Pulmonary Contusion

Pulmonary Contusion is a topic covered in the 5-Minute Emergency Consult.

To view the entire topic, please or .

Emergency Central is a collection of disease, drug, and test information including 5-Minute Emergency Medicine Consult, Davis’s Drug, McGraw-Hill Medical’s Diagnosaurus®, Pocket Guide to Diagnostic Tests, and MEDLINE Journals created for emergency medicine professionals. Explore these free sample topics:

-- The first section of this topic is shown below --

Basics

Description

  • Transfer of kinetic energy to the lung, causing direct damage to the lung parenchyma, resulting in both hemorrhage and edema in the absence of a pulmonary laceration
  • Mortality rate is 10–25%
  • Independent risk factor for:
    • Acute respiratory distress syndrome
    • Pneumonia
    • Long-term respiratory dysfunction

Pathophysiology

  • Development of pulmonary contusion (PC):
    • Takes place in 2 stages:
      • First stage, which is related to the direct injury, results in alveolar hemorrhage and edema
      • Second stage is related to the indirect worsening of the injury as a result of measures that occur during the resuscitation of the patient, in particular, administration of IV fluids
  • Leads to:
    • Decreased lung compliance
    • Increased alveolar capillary permeability
    • Increased intrapulmonary shunting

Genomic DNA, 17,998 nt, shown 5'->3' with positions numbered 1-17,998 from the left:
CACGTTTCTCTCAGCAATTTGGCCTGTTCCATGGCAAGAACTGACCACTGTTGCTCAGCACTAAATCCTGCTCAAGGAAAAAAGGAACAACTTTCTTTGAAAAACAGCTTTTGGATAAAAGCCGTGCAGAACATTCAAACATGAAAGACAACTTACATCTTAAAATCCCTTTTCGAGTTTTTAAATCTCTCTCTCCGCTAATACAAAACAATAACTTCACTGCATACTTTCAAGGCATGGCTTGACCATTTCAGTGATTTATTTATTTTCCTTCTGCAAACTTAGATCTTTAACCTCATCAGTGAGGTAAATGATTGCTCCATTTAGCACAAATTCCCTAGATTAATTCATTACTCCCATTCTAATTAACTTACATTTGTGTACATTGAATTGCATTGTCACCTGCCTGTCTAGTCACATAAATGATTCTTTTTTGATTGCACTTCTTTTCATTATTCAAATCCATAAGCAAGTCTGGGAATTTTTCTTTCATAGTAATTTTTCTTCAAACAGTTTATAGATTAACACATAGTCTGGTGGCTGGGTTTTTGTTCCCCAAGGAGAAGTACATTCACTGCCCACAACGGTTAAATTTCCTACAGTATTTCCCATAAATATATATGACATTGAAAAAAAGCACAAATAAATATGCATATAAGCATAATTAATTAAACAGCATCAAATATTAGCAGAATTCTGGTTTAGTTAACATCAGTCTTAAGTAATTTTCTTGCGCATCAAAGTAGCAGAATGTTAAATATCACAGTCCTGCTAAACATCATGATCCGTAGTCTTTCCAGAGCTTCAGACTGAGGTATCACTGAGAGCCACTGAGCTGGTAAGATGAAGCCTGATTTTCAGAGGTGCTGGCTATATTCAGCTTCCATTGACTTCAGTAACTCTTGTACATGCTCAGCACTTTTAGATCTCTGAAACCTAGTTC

• Acute local and systemic inflammation
    • Hypoxemia, hypercarbia, acidosis
    • Increased respiratory work
    • Respiratory failure/ARDS

Etiology

  • Blunt or penetrating thoracic trauma
  • Sudden deceleration–compression
  • Fall from height
  • Motor vehicle accident
  • Assault
  • Missile

-- To view the remaining sections of this topic, please or --

Basics

Description

  • Transfer of kinetic energy to the lung, causing direct damage to the lung parenchyma, resulting in both hemorrhage and edema in the absence of a pulmonary laceration
  • Mortality rate is 10–25%
  • Independent risk factor for:
    • Acute respiratory distress syndrome
    • Pneumonia
    • Long-term respiratory dysfunction

Pathophysiology

  • Development of pulmonary contusion (PC):
    • Takes place in 2 stages:
      • First stage, which is related to the direct injury, results in alveolar hemorrhage and edema
      • Second stage is related to the indirect worsening of the injury as a result of measures that occur during the resuscitation of the patient, in particular, administration of IV fluids
  • Leads to:
    • Decreased lung compliance
    • Increased alveolar capillary permeability
    • Increased intrapulmonary shunting
    • Acute local and systemic inflammation
    • Hypoxemia, hypercarbia, acidosis
    • Increased respiratory work
    • Respiratory failure/ARDS

Etiology

  • Blunt or penetrating thoracic trauma
  • Sudden deceleration–compression
  • Fall from height
  • Motor vehicle accident
  • Assault
  • Missile

There's more to see -- the rest of this entry is available only to subscribers.